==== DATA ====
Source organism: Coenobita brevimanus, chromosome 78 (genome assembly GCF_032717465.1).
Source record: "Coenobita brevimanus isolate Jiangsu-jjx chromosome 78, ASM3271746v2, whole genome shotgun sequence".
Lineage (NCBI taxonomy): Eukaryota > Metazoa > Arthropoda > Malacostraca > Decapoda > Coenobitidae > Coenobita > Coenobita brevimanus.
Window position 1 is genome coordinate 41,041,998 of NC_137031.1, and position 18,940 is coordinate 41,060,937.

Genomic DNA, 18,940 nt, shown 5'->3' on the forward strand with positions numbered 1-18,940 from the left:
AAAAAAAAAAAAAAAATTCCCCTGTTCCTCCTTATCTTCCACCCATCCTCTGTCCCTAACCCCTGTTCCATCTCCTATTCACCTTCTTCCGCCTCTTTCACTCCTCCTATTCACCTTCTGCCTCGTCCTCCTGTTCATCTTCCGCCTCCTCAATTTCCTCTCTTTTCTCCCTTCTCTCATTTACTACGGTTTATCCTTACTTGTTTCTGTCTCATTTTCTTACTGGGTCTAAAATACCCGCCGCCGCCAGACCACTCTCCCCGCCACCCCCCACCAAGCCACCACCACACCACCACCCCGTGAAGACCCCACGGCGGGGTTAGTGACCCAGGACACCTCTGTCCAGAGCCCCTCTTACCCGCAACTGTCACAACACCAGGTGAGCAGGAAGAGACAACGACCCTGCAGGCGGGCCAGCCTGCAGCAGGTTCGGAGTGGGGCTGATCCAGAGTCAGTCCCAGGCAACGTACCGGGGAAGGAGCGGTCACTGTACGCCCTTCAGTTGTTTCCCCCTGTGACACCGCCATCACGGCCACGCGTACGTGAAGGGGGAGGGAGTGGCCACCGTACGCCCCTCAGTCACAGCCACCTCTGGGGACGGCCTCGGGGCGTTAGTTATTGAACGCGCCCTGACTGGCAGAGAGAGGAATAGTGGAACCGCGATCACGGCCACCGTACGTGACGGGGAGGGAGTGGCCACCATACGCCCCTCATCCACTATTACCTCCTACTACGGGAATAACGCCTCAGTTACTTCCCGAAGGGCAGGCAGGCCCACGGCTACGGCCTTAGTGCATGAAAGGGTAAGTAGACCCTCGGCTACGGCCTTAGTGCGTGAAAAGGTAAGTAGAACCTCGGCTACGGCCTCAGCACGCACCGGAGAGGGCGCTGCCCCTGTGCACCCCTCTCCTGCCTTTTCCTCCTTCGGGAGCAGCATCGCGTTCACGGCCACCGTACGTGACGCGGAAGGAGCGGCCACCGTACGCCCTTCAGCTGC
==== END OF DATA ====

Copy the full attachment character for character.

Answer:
Source organism: Coenobita brevimanus, chromosome 78 (genome assembly GCF_032717465.1).
Source record: "Coenobita brevimanus isolate Jiangsu-jjx chromosome 78, ASM3271746v2, whole genome shotgun sequence".
Lineage (NCBI taxonomy): Eukaryota > Metazoa > Arthropoda > Malacostraca > Decapoda > Coenobitidae > Coenobita > Coenobita brevimanus.
Window position 1 is genome coordinate 41,041,998 of NC_137031.1, and position 18,940 is coordinate 41,060,937.

Genomic DNA, 18,940 nt, shown 5'->3' on the forward strand with positions numbered 1-18,940 from the left:
AAAAAAAAAAAAAAAATTCCCCTGTTCCTCCTTATCTTCCACCCATCCTCTGTCCCTAACCCCTGTTCCATCTCCTATTCACCTTCTTCCGCCTCTTTCACTCCTCCTATTCACCTTCTGCCTCGTCCTCCTGTTCATCTTCCGCCTCCTCAATTTCCTCTCTTTTCTCCCTTCTCTCATTTACTACGGTTTATCCTTACTTGTTTCTGTCTCATTTTCTTACTGGGTCTAAAATACCCGCCGCCGCCAGACCACTCTCCCCGCCACCCCCCACCAAGCCACCACCACACCACCACCCCGTGAAGACCCCACGGCGGGGTTAGTGACCCAGGACACCTCTGTCCAGAGCCCCTCTTACCCGCAACTGTCACAACACCAGGTGAGCAGGAAGAGACAACGACCCTGCAGGCGGGCCAGCCTGCAGCAGGTTCGGAGTGGGGCTGATCCAGAGTCAGTCCCAGGCAACGTACCGGGGAAGGAGCGGTCACTGTACGCCCTTCAGTTGTTTCCCCCTGTGACACCGCCATCACGGCCACGCGTACGTGAAGGGGGAGGGAGTGGCCACCGTACGCCCCTCAGTCACAGCCACCTCTGGGGACGGCCTCGGGGCGTTAGTTATTGAACGCGCCCTGACTGGCAGAGAGAGGAATAGTGGAACCGCGATCACGGCCACCGTACGTGACGGGGAGGGAGTGGCCACCATACGCCCCTCATCCACTATTACCTCCTACTACGGGAATAACGCCTCAGTTACTTCCCGAAGGGCAGGCAGGCCCACGGCTACGGCCTTAGTGCATGAAAGGGTAAGTAGACCCTCGGCTACGGCCTTAGTGCGTGAAAAGGTAAGTAGAACCTCGGCTACGGCCTCAGCACGCACCGGAGAGGGCGCTGCCCCTGTGCACCCCTCTCCTGCCTTTTCCTCCTTCGGGAGCAGCATCGCGTTCACGGCCACCGTACGTGACGCGGAAGGAGCGGCCACCGTACGCCCTTCAGCTGC